Durban and surrounds – Umhlanga River and Lagoon

About the Birding

The Umhlanga Wastewater Treatment Plant is located next to the Umhlanga River, over the hill and behind Umhlanga Rocks. The plant consists of 4 main settling ponds, two of which are now extensively overgrown with aquatic vegetation. The site is surrounded by dense rank vegetation from lush reedbeds to hedge hibiscus and riverine forest. Some 215 species are known from the site and summer visits should deliver roughly 70 species over a two-hour duration.

Many waterfowl visit the open ponds. This includes the Blue-billed, Cape and Red-billed Teals, White-faced and Fulvous Whistling Ducks, White-backed and Yellow-billed Ducks, and both Egyptian and Spur-winged Goose. The Black Crake, Common Moorhen, and African Swamphen are all resident on the vegetated ponds, while African and Baillon’s Crakes and Lesser Jacana are irregular visitors. African Fish Eagle and African Marsh Harrier are regular overhead.

The reedbeds surrounding the pans support breeding Village and Eastern Golden Weavers, and occasionally the uncommon Red-headed Quelea. A number of warbler species are present, with the African Yellow Warbler being common and conspicuous in the winter months. The Red-faced and Rufous-winged Cisticolas are best detected by their loud and distinctive calls. In the flowering hibiscus, look for the Purple-banded, Olive and Grey Sunbirds. Recently Black-throated Wattle-eye and Grey Waxbill have also been recorded.

Key species:

African Yellow Warbler, Black-throated Wattle-eye, Red-headed Quelea, Grey Waxbill

About the Birding Site

The eThekwini Metropolitan Area (Durban) is a major harbour city situated on the east coast of South Africa. It serves as the most accessible port of entry into the KwaZulu-Natal province with daily flights to all other major cities in South Africa, and further afield (e.g. Mauritius, Dubai). The city and surrounding towns are popular among holidaymakers, given the sub-tropical climate and extensive beaches along the rich waters of the Indian Ocean. Moreover, the city falls within a global biodiversity hotspot – the Maputaland-Pondolona-Albany (MPA) Hotspot.

This region is home to more than 7000 species of plant, more than 25% of which are found nowhere else on Earth. The variety of landforms and sub-tropical climatic conditions, combined with its unique biogeographical position, have resulted in a range of aquatic (wetlands, rivers, estuaries) and terrestrial (mainly forests and coastal grasslands) environments which additionally support a plethora of interesting bird, mammal, reptile and amphibian species. The eThekwini area contains three of South Africa’s eight biomes (namely savanna, forest and grasslands), and supports more than 2000 plant species, 82 terrestrial mammals, 69 reptiles, 25 endemic invertebrates and well over 500 bird species – making it South Africa’s most biodiverse city, by far. To be expected then, the region offers a variety of prime birding spots featuring a number of South Africa’s most sought-after bird species. Top among these are the Spotted Ground Thrush, Mangrove Kingfisher, Buff-spotted Flufftail, Green Malkoha, and Knysna Woodpecker. Durban is also well known for its variety of waders and marine species, often turning up rarities such as the Lesser Black-backed Gull. Key sites within the eThekwini Metropolitan Area include Tala Game Reserve, Pigeon Valley and Krantzkloof Nature Reserves, Durban Bay Head and the Durban National Botanical Gardens.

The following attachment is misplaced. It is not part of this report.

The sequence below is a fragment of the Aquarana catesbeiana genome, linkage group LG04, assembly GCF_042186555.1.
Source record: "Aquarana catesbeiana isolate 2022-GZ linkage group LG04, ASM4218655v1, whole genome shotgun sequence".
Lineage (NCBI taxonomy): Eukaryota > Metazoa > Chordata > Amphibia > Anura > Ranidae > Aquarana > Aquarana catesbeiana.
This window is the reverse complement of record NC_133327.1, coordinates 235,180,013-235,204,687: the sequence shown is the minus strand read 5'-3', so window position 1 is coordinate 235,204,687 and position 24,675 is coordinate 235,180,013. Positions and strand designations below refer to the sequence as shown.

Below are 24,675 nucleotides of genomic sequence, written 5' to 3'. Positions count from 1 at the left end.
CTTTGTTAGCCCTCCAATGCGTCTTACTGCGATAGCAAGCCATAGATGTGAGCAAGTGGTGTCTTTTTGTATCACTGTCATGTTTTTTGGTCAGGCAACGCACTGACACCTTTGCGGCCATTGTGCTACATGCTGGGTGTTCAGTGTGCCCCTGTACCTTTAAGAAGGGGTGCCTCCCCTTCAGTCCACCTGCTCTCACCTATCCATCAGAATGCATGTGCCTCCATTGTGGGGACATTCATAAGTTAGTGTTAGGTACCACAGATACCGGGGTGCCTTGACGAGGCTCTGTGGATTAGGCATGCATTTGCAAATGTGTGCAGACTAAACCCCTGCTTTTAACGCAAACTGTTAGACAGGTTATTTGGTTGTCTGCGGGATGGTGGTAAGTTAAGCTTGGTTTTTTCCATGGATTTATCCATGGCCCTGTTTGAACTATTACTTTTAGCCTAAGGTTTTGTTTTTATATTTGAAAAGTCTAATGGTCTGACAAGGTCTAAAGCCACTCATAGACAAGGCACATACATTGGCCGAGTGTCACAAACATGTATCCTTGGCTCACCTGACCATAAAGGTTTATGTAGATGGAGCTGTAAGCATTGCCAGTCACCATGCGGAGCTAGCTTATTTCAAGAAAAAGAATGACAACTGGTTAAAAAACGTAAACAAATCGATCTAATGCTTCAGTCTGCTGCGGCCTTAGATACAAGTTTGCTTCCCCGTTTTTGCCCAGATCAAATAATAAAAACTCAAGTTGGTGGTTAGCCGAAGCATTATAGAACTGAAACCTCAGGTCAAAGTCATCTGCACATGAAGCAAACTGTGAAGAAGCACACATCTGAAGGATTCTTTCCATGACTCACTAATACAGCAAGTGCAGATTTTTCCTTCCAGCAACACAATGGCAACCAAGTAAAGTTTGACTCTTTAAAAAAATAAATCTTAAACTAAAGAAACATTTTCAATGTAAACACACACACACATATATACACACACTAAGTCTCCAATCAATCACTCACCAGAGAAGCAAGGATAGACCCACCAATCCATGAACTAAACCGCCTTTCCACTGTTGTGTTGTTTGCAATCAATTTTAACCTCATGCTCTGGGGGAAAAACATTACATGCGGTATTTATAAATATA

In addition, as a further attraction to this rich region, the eThewkini Natural Science Museum has world-class ornithological displays and collections.

Key species:

African Yellow Warbler, Black-throated Wattle-eye, Red-headed Quelea, Grey Waxbill

Other Related Information

The ponds are reached from Durban by taking the N2 north. Take the Portland Drive exit into Umhlanga Rocks. Turn to the right and follow the road as it bears left up the hill. At the top of the hill, turn right from Herwood Drive onto a dirt road through the fields of Sugar Cane. The road descends into the valley for 2km and into the main parking area.

Notable points of interest include the:
Main entrance: -29.6976, 31.0806

Access and facilities:
No prior permission is needed to visit this site.

Other related information:

Recommended accommodation nearby:
A number of Birder Friendly Establishments are available within the wider eThekwini Metropolitan Area including Camperdown/Kloof/Pietermaritzburg.

For more information, view:
Diverse accommodation options are also available in Umhlanga Rocks.

Local guide information:
No community bird guides are currently available within the wider eThekwini Metropolitan Area.

Text prepared by:
Daniel Keith Danckwerts (Rockjumper Worldwide Birding Tours)

Key species:

African Yellow Warbler, Black-throated Wattle-eye, Red-headed Quelea, Grey Waxbill

Contact details: